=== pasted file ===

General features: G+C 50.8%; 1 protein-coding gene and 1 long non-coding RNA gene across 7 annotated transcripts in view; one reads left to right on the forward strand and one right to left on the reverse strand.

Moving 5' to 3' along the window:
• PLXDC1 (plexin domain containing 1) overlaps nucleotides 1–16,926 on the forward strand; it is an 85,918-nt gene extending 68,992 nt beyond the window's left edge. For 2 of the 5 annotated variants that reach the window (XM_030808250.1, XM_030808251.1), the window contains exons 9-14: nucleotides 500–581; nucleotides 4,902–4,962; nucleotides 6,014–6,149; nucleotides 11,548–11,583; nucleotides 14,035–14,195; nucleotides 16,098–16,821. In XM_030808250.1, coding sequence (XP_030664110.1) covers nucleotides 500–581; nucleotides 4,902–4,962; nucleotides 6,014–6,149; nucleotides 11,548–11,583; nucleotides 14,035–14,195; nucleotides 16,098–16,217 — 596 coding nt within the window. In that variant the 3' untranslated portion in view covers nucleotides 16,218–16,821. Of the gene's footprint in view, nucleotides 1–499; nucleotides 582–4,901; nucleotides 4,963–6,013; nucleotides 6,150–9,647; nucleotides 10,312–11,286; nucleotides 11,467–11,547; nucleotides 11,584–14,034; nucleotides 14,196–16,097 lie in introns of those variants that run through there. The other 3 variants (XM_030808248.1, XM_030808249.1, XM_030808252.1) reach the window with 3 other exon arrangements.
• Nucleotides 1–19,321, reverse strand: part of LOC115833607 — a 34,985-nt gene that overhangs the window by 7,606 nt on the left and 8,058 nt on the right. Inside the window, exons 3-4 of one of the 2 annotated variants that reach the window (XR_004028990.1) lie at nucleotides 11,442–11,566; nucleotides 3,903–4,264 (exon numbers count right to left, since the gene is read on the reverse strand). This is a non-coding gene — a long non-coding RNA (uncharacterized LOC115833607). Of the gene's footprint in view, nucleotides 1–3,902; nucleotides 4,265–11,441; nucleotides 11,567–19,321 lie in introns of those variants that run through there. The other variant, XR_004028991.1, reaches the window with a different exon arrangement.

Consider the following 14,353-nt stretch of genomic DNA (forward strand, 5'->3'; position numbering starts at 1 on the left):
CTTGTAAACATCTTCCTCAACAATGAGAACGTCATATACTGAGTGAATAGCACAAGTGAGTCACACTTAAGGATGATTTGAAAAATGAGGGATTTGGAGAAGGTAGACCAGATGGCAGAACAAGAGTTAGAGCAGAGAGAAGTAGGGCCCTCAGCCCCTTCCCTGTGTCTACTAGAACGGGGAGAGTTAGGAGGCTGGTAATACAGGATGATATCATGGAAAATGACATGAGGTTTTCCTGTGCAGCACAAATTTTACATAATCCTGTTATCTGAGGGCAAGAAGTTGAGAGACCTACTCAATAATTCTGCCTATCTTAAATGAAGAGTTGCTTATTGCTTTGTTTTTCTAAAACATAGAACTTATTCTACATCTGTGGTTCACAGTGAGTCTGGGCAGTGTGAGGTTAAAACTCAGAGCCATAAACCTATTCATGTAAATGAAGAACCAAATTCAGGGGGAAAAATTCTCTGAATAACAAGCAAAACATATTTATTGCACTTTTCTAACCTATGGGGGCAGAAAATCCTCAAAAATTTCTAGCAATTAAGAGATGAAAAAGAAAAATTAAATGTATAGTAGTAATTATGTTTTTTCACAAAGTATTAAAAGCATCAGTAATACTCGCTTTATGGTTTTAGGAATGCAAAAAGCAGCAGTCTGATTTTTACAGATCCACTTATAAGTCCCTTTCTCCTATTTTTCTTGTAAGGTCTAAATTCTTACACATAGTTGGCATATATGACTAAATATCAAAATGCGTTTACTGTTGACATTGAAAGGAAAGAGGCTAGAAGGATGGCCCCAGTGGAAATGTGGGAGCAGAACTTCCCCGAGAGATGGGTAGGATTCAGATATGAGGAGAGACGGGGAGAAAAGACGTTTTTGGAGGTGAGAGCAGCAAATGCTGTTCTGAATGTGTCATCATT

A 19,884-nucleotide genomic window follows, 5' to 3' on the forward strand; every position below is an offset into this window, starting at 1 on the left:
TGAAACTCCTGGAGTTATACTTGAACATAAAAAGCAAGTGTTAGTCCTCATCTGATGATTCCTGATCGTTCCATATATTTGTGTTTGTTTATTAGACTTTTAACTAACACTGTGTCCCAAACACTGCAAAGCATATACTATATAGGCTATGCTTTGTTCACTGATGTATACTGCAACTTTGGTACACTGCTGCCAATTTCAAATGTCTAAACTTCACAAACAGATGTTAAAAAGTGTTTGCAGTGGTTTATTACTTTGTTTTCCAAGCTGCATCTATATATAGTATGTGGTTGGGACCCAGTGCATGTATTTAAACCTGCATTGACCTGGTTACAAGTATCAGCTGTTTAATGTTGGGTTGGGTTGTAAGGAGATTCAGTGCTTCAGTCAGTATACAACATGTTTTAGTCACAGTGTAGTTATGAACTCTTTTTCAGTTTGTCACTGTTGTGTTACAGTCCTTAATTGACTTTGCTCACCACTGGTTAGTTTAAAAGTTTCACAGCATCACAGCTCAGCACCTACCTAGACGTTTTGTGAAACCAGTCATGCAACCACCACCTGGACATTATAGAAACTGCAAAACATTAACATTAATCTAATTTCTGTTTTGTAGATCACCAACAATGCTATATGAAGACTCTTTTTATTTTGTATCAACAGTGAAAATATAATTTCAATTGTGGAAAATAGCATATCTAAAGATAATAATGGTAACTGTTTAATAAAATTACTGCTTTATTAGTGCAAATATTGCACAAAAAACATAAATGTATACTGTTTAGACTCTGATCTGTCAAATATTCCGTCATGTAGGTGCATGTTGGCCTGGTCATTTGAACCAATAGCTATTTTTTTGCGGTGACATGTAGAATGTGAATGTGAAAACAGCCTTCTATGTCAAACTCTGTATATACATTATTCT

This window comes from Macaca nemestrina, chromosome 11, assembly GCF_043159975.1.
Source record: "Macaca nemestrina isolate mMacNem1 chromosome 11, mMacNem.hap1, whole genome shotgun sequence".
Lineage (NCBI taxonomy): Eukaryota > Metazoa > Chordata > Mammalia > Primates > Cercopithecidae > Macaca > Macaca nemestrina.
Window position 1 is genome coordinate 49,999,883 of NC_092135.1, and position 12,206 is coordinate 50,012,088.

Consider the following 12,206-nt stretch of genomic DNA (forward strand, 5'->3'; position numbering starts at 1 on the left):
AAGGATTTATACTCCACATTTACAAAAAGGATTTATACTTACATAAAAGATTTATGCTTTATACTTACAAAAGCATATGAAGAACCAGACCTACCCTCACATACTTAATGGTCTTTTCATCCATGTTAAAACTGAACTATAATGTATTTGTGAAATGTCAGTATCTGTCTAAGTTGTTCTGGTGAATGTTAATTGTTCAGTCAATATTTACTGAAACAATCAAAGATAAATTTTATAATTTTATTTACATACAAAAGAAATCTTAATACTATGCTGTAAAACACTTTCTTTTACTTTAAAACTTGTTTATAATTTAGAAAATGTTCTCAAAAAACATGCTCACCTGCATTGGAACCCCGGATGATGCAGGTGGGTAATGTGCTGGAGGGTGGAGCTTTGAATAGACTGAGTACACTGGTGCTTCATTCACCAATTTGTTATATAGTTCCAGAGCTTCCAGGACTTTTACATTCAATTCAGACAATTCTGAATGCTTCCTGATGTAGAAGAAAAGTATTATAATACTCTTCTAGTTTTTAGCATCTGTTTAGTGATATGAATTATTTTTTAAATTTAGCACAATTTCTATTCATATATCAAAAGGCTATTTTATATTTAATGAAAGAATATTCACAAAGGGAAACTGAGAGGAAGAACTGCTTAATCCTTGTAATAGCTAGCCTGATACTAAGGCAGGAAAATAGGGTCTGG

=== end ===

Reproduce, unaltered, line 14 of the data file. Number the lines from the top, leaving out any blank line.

AAGGATTTATACTCCACATTTACAAAAAGGATTTATACTTACATAAAAGATTTATGCTTTATACTTACAAAAGCATATGAAGAACCAGACCTACCCTCACATACTTAATGGTCTTTTCATCCATGTTAAAACTGAACTATAATGTATTTGTGAAATGTCAGTATCTGTCTAAGTTGTTCTGGTGAATGTTAATTGTTCAGTCAATATTTACTGAAACAATCAAAGATAAATTTTATAATTTTATTTACATACAAAAGAAATCTTAATACTATGCTGTAAAACACTTTCTTTTACTTTAAAACTTGTTTATAATTTAGAAAATGTTCTCAAAAAACATGCTCACCTGCATTGGAACCCCGGATGATGCAGGTGGGTAATGTGCTGGAGGGTGGAGCTTTGAATAGACTGAGTACACTGGTGCTTCATTCACCAATTTGTTATATAGTTCCAGAGCTTCCAGGACTTTTACATTCAATTCAGACAATTCTGAATGCTTCCTGATGTAGAAGAAAAGTATTATAATACTCTTCTAGTTTTTAGCATCTGTTTAGTGATATGAATTATTTTTTAAATTTAGCACAATTTCTATTCATATATCAAAAGGCTATTTTATATTTAATGAAAGAATATTCACAAAGGGAAACTGAGAGGAAGAACTGCTTAATCCTTGTAATAGCTAGCCTGATACTAAGGCAGGAAAATAGGGTCTGG